Wednesday, 27 May 2009

Bangor Socialist Student & Youth Conference

Taken from Socialist Party Wales website -

Young Socialists from North Wales received a helping hand from comrades from the South for an all Wales day of action last Saturday in Bangor. The day started with a successful ‘Youth Fight for Jobs’ protest in Bangor.

Report by Sarah Mayo

Workers and students stopped to take our bi-lingual leaflets and sign our petitions and our well travelled ‘YFFJ’ banner attracted a lot of attention (this banner has previously visited Cardiff, Pontypridd and Swansea!)

This was followed by the conference itself, which had sessions on the role of the police, the world economic crisis and a practical session on organising campaigning stalls. Iain Dalton introduced the first session with an emphasis on how the police form a key part of the capitalist state machine and defend private property rather than act in the interests of ordinary people. For example, the police are quick to arrest shop lifters but incredibly slow to respond to domestic burglaries in working class areas. Nevertheless, as workers turn to the police on this issue, it’s important we raise the demand for the democratic control and accountability of the police. There was a far ranging discussion on the socialist analysis of everything from speed cameras, police repression of protesters to domestic violence!

Next, Joe Fathallah gave an excellent and succinct Marxist analysis of the world economic recession and its impact on workers and youth. The economic crisis was inevitable: capitalism is unable to overcome the basic contradiction of ‘boom and bust’ because working class people can’t afford to buy back the goods it produces . The previous long boom could only be sustained by cheap credit and mounting debt for so long. Whilst we are conditional about how long this recession will last, it is clear that workers and young people will be forced to fight back.
The discussion centered on the tasks for socialists, including our socialist programme on the economy, the role of the revolutionary party internationally and the campaign for a new mass workers party here and internationally.

The conference finished with a practical session on running a campaigning stall, with comrades sharing ideas and tips, including how to lay out the stall and how to deal with typical responses to our petitions. This inspiring day finished with an excellent fighting fund collection and a well deserved drink in the pub afterwards.

Monday, 25 May 2009

Socialism and the Zombie Apocalypse

Let's face it, crime is a pretty grim thing to blog about, hence why about half the posts on this blog aren't at all about crime or criminology. But occasionally I amuse myself with rather random stuff, and just a few minutes ago I spotted this group on facebook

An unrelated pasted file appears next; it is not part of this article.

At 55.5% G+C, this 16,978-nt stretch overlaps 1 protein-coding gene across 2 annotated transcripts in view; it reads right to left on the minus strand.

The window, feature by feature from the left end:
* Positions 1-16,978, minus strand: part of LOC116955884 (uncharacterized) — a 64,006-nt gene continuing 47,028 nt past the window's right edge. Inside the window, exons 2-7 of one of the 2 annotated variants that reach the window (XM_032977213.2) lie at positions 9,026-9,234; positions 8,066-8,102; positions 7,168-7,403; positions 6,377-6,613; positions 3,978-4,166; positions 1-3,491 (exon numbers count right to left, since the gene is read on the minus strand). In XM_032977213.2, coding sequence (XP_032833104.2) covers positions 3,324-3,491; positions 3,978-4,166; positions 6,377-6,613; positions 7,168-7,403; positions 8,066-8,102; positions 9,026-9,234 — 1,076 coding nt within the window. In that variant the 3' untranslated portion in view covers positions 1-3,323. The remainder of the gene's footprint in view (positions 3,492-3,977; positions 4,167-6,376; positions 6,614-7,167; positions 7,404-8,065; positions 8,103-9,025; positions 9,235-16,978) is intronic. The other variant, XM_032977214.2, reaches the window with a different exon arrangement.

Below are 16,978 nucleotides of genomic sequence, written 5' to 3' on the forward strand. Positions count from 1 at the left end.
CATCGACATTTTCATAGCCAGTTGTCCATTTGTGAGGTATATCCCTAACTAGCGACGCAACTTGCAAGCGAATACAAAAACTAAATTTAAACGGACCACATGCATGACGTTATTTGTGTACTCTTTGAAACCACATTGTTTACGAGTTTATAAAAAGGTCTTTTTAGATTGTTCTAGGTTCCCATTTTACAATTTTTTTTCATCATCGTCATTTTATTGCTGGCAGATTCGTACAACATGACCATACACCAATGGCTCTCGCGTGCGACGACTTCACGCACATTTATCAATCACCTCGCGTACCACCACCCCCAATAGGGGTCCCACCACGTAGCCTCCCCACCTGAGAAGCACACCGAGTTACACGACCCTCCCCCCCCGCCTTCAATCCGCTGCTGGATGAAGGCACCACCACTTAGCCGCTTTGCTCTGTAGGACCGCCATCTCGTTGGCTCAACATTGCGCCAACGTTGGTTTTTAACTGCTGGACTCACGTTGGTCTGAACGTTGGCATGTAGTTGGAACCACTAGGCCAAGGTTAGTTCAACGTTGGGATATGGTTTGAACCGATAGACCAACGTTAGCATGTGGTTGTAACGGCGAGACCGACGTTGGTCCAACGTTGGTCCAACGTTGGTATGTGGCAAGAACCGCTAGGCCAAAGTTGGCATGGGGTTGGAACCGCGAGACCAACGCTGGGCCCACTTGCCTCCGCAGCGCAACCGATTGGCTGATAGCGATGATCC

Here's the blurb :-

Basic Info

Description: A group to" organize before they rise".

Reason number one: Anyone who've seen a zombie flick knows that the threat of zombie flesh eaters are just secondary during the apocalypse. The real danger lies in humanity's incapability to work together. Therefore, in order to fight zombies, humanity needs real democratic power over the means of production through socialism and a planned economy!

Reason number two: Come on, its fun!

Sunday, 24 May 2009

Sri Lanka - United Socialist Party leader on death list, Days of victory celebrations humiliating all Tamils

From the CWI wesbite, picture is of the death list

by Elizabeth Clarke, CWI

The Committee for a Workers’ International has received a copy of a vile communication put out by Sinhala chauvinist hate-mongers in the wake of the defeat of the Liberation Tamil Tigers of Eelam. Amongst the portraits of those they want killed are NGO activists, Indian politicians and five Sri Lankan politicians including Siritunga Jayasuriya, Secretary of the United Socialist Party (CWI Sri Lanka).
As readers of this site will know, the USP has maintained a courageous stand in defence of the rights of all Tamil-speaking people and for a united struggle against land-lordism, capitalism and imperialism with socialist policies. It has had its criticisms of the methods and approach of the LTTE, but has spoken out against the war-mongering of the Rajapakse regime and the slaughter of thousands of Tamil civilians. It has also spoken out against the vast and inhumane camps in which the government is holding prisoner hundreds of thousands of refugees.